“Summative assessments” are for final project grades. “Formative assessments” go hand in hand with checking for understanding from the teacher’s point of view, and they answer the student question, “Am I doing this right?” In PBL a teacher is like a music conductor who keeps the orchestra playing together. It can be easy to forget that one key role of “formative” assessment is to provide information for mid-course correction. When I think of the broader meaning of “authentic,” I ask myself, “Is this working as it is, or do we have to tinker with it to make it work?”

Here is a summary. Students need to know what is expected of them, how it will be evaluated or graded, and when it is due. “Rubrics” are part of managing assessments, but you can also include quizzes, essays and other standard approaches. Peer evaluation can be included as long as it is moderated. Each formative assessment or piece of feedback ought to accomplish multiple purposes:

  1. Tell the student if he or she is “on topic,” that is, answering the driving question. Sometimes this is a process of successive approximations.
  2. Evaluate quality of work to date, but in a limited or targeted way. Do not try to evaluate every component every week. Authentic does not mean comprehensive, but it does means personal and genuine. When each step of work is completed, students get credit for it. This can be simple. Don’t try to make it to complex.
  3. Provide pacing feedback. Tell the student if he or she is on target to complete the project in the time allowed. If you have established and articulated “benchmarks,” then give students points when they complete that benchmark.

Rick’s Blog

A funny thing happened on my way to retirement in June 2012. My mind wouldn’t shut down. Not that such a thing was desirable. I had taught for 25 years. Being a teacher and administrator ingrains in oneself a sense of public service. Maybe it is more accurate to say that a deep sense of service motivates most who go into teaching.

My mind kept whirring, gears turning upon the possibility of new mechanisms, a clockwork of evolving dimensions. I had not always been a teacher, but it did seem to be part of my DNA. In my in-between life as a general contractor and small businessman, I learned what it was like to be independent. I had the freedom to create and build. I had the freedom to hire whom I chose. I could work or not work, if I chose. The money was good, but I missed teaching. So I returned to the classroom. It invigorated me. I spent hours upon hours planning. My mood swung upon the success or failure of the most simple lessons, a look of insight, or a smile upon a struggling reader’s face as he “got it.”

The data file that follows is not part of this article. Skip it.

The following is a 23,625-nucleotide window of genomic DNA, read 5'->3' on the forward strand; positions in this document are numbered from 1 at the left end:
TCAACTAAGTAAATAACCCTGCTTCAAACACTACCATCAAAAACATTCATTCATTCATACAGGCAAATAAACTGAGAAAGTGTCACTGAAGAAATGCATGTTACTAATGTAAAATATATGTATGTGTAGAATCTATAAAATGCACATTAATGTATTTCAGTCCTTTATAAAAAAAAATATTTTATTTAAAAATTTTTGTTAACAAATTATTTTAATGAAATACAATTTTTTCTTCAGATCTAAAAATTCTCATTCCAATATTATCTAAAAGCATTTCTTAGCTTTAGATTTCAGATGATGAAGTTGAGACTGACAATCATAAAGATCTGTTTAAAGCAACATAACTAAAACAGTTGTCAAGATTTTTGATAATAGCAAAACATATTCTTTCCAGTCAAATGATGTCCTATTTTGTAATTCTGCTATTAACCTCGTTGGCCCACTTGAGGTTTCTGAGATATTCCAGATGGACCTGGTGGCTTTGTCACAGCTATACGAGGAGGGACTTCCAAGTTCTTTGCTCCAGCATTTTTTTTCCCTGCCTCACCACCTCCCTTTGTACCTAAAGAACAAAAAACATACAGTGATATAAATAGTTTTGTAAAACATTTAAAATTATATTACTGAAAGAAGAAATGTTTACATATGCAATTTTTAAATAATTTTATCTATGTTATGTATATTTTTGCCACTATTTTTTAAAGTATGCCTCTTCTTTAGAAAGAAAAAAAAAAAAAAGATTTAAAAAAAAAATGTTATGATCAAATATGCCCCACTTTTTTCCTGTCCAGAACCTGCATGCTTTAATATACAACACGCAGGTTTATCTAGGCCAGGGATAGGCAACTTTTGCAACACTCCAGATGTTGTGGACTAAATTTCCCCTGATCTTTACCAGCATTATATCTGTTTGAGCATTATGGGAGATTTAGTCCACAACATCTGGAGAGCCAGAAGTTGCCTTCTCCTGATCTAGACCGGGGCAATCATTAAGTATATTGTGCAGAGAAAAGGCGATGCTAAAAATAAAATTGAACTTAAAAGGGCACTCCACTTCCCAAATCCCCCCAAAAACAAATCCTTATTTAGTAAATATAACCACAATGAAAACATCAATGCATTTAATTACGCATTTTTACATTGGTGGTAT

Teaching evolved for me. A natural progression is from classroom to administration, and that happened to me too. But perhaps one of the best things that ever happened was going back to the classroom for a year. Times were lean. (You remember, don’t you?) I continued as Coordinator of Educational Technology while I taught Multimedia to high school students. I would find myself regularly staying up until 11:00 PM lesson planning. It doesn’t matter how many years one has taught, a new subject is like being in a first year classroom all over again. Perhaps the classroom management is familiar, but everything else is a spiral between excitement, due dates and occasional panic. The following year the budget improved, and I returned to full time administration. However, I had grown during that year. inspired by the students in my classes.

Time moved on. As I approached the possibility of retirement, I started thinking about the things I wanted to create. A website was one of them, and obviously it was going to be geared to education. Teaching is about human relationships, not just about conveying content or using specific strategies. How would I convey that in my website?

That is the subject of this blog. I hope it will evolve as I grow. Old teachers never die, they just teach a new grade level or subject. It keeps them fresh.